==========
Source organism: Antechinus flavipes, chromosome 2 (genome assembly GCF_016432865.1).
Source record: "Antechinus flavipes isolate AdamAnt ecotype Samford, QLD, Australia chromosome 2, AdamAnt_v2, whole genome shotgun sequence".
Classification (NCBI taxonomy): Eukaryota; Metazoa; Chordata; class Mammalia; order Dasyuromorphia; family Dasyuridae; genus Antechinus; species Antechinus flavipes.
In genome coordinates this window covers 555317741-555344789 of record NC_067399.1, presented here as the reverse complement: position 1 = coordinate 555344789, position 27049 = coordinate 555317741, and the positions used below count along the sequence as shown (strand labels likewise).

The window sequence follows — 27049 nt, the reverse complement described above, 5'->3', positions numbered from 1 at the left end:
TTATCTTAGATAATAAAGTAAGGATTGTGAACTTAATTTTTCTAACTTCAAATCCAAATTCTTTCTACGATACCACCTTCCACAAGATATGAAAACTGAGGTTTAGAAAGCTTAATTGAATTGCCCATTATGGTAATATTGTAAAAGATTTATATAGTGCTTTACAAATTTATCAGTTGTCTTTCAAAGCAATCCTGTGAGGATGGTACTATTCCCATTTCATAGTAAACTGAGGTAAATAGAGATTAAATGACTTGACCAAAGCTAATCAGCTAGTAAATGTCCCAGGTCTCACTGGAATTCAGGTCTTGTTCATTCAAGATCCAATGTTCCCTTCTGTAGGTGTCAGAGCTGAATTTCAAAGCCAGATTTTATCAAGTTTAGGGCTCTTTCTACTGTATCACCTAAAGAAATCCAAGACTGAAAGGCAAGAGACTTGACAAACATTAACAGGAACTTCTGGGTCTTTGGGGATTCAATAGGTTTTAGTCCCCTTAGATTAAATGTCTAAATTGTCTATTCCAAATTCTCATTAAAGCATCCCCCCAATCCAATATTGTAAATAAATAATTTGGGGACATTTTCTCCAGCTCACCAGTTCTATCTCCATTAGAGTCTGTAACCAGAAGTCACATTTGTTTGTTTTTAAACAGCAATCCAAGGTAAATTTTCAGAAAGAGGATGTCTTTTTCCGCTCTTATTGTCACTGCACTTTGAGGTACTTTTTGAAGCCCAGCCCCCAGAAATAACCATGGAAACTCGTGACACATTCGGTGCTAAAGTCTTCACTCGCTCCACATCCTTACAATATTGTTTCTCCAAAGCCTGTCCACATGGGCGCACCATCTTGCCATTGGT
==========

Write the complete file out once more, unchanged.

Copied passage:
Source organism: Antechinus flavipes, chromosome 2 (genome assembly GCF_016432865.1).
Source record: "Antechinus flavipes isolate AdamAnt ecotype Samford, QLD, Australia chromosome 2, AdamAnt_v2, whole genome shotgun sequence".
Classification (NCBI taxonomy): Eukaryota; Metazoa; Chordata; class Mammalia; order Dasyuromorphia; family Dasyuridae; genus Antechinus; species Antechinus flavipes.
In genome coordinates this window covers 555317741-555344789 of record NC_067399.1, presented here as the reverse complement: position 1 = coordinate 555344789, position 27049 = coordinate 555317741, and the positions used below count along the sequence as shown (strand labels likewise).

The window sequence follows — 27049 nt, the reverse complement described above, 5'->3', positions numbered from 1 at the left end:
TTATCTTAGATAATAAAGTAAGGATTGTGAACTTAATTTTTCTAACTTCAAATCCAAATTCTTTCTACGATACCACCTTCCACAAGATATGAAAACTGAGGTTTAGAAAGCTTAATTGAATTGCCCATTATGGTAATATTGTAAAAGATTTATATAGTGCTTTACAAATTTATCAGTTGTCTTTCAAAGCAATCCTGTGAGGATGGTACTATTCCCATTTCATAGTAAACTGAGGTAAATAGAGATTAAATGACTTGACCAAAGCTAATCAGCTAGTAAATGTCCCAGGTCTCACTGGAATTCAGGTCTTGTTCATTCAAGATCCAATGTTCCCTTCTGTAGGTGTCAGAGCTGAATTTCAAAGCCAGATTTTATCAAGTTTAGGGCTCTTTCTACTGTATCACCTAAAGAAATCCAAGACTGAAAGGCAAGAGACTTGACAAACATTAACAGGAACTTCTGGGTCTTTGGGGATTCAATAGGTTTTAGTCCCCTTAGATTAAATGTCTAAATTGTCTATTCCAAATTCTCATTAAAGCATCCCCCCAATCCAATATTGTAAATAAATAATTTGGGGACATTTTCTCCAGCTCACCAGTTCTATCTCCATTAGAGTCTGTAACCAGAAGTCACATTTGTTTGTTTTTAAACAGCAATCCAAGGTAAATTTTCAGAAAGAGGATGTCTTTTTCCGCTCTTATTGTCACTGCACTTTGAGGTACTTTTTGAAGCCCAGCCCCCAGAAATAACCATGGAAACTCGTGACACATTCGGTGCTAAAGTCTTCACTCGCTCCACATCCTTACAATATTGTTTCTCCAAAGCCTGTCCACATGGGCGCACCATCTTGCCATTGGT